again with appointment of Gerald W. (Jerry) Hayes, who assumed the post early
Mr. Hayes comes to Florida
from Dadant and Sons, Inc., where he was new product
manager and wrote (and will continue to write) the column known as “The
Classroom” in American Bee Journal.
Although born in New York, Mr. Hayes
family moved to Ft.
Lauderdale in the
1950s. Thus, he has a good many relatives
scattered around the state. Jerry
majored in athletic administration and coaching at the University
of Southern Mississippi in Hattiesburg, MS
and coached track and football at various schools. He taught other subjects as well such as
driver education. While working in the
electronics and plastics industry, he credits a beekeeper of Slovakian descent,
Tom Biernasz, for introducing him to beekeeping. Quickly, his initial bout of “bee fever” got
out of control. Thus, in 1980 he found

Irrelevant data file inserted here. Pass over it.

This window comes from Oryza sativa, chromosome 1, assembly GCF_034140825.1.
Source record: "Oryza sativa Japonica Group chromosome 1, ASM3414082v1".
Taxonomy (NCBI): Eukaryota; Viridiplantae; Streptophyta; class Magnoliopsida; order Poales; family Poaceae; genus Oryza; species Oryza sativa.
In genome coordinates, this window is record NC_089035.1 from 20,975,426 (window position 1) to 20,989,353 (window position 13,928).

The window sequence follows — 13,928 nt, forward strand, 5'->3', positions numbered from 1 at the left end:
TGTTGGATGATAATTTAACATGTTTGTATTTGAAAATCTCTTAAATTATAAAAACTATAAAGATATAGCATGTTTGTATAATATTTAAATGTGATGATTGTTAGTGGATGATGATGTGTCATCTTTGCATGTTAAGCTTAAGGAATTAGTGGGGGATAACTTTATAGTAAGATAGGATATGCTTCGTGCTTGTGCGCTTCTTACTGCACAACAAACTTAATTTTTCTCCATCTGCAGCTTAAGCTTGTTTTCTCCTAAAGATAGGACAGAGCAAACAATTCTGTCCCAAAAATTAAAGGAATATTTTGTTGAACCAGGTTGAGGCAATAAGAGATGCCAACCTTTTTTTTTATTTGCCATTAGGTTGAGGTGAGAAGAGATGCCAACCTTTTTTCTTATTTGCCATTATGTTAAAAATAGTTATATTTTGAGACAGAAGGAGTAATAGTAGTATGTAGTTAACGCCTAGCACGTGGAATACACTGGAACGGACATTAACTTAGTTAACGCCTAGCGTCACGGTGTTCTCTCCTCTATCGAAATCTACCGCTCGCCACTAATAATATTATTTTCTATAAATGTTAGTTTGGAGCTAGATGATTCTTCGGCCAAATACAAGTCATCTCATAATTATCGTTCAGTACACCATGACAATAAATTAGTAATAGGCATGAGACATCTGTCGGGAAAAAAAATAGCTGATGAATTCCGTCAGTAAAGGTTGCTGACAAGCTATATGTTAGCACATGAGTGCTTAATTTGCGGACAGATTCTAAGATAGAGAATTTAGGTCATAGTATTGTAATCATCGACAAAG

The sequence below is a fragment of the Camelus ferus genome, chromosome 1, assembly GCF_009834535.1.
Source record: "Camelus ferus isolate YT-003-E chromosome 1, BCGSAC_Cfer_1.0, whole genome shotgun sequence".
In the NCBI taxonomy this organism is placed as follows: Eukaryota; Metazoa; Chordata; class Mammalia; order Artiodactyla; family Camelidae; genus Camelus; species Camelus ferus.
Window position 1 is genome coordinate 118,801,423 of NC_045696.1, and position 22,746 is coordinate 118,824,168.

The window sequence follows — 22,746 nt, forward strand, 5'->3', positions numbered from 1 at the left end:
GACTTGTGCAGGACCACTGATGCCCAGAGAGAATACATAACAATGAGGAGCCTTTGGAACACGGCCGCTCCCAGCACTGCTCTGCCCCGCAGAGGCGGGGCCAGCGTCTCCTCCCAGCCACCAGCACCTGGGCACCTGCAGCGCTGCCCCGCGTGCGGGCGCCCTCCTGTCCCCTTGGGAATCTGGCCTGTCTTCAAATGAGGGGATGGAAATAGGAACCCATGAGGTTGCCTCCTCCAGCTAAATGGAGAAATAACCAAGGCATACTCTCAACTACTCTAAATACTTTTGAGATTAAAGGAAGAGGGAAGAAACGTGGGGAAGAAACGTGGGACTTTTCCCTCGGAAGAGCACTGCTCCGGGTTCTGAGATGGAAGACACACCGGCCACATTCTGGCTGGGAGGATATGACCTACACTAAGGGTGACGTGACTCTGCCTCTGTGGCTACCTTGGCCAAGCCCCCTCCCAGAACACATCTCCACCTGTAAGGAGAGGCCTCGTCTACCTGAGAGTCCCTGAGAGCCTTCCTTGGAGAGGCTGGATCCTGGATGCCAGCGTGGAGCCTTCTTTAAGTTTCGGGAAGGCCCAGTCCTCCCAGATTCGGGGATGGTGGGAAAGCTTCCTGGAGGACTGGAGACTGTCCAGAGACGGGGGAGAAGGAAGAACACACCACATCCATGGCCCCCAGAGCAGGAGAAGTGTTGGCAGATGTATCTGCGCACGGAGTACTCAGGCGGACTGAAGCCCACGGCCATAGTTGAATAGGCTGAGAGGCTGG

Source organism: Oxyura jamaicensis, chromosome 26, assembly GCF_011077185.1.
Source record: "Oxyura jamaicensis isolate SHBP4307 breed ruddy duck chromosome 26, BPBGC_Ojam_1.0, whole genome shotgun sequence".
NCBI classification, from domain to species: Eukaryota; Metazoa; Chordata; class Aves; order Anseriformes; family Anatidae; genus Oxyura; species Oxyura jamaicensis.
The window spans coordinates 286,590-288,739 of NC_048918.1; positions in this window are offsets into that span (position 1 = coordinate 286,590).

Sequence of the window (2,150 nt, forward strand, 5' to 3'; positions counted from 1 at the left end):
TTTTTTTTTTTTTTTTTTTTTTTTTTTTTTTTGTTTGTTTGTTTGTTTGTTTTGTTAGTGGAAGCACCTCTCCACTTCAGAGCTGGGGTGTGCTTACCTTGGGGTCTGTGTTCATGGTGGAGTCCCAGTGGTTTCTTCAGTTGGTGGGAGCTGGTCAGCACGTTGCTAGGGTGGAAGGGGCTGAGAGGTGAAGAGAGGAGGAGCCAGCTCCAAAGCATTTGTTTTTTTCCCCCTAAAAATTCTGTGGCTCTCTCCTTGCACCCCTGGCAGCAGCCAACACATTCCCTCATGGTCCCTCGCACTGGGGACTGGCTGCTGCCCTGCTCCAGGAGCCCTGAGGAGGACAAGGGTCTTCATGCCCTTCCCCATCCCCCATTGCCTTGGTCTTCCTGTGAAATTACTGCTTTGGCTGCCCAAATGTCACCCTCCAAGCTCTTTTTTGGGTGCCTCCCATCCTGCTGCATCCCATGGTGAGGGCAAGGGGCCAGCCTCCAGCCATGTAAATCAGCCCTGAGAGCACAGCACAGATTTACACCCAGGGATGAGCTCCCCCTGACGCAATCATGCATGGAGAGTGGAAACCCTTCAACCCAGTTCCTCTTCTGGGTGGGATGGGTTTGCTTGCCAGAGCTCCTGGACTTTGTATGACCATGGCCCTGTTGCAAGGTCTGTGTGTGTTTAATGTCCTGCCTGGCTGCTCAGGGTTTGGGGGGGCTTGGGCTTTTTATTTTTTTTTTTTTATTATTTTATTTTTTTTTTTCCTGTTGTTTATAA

himself in the one place in the U.S.
that had a beekeeping curriculum, The Agricultural Technical Institute in Wooster, OH. He graduated under the tutelage of Bee
Culture’s most prolific contributor in recent years, Dr. Jim Tew.
After graduation, Jerry did a stint at the Baton Rouge Bee
laboratory, working with Drs. Allen Sylvester and John Harbo,
before moving on to work at Dadant and Sons, Inc. in
Hamilton, Illinois. His interest and
experience in new materials (plastics) made him a natural contributor to the
company in various ways, especially in developing catalogs for subsidiaries,
such as American Bee Supply in Lebanon,
Tennessee. He has, thus, been involved in everything
from plastic hive parts to registering beekeeping treatments, as well as his
educational column that answers questions mailed in by readers. These activities and his administrative
experience will be invaluable to beekeepers in Florida.
I recently sat down with Jerry at his office in Gainesville, Florida
and we chatted about the kinds of challenges that he will face. First and foremost will be
developing a distinctive personal relationship along with a brand-new
administrative style for both beekeepers and employees. The latter include dedicated administrative
folks in the office led by the able Ms. Cathy DeWeese
and some 14 beekeeper-inspectors in the field.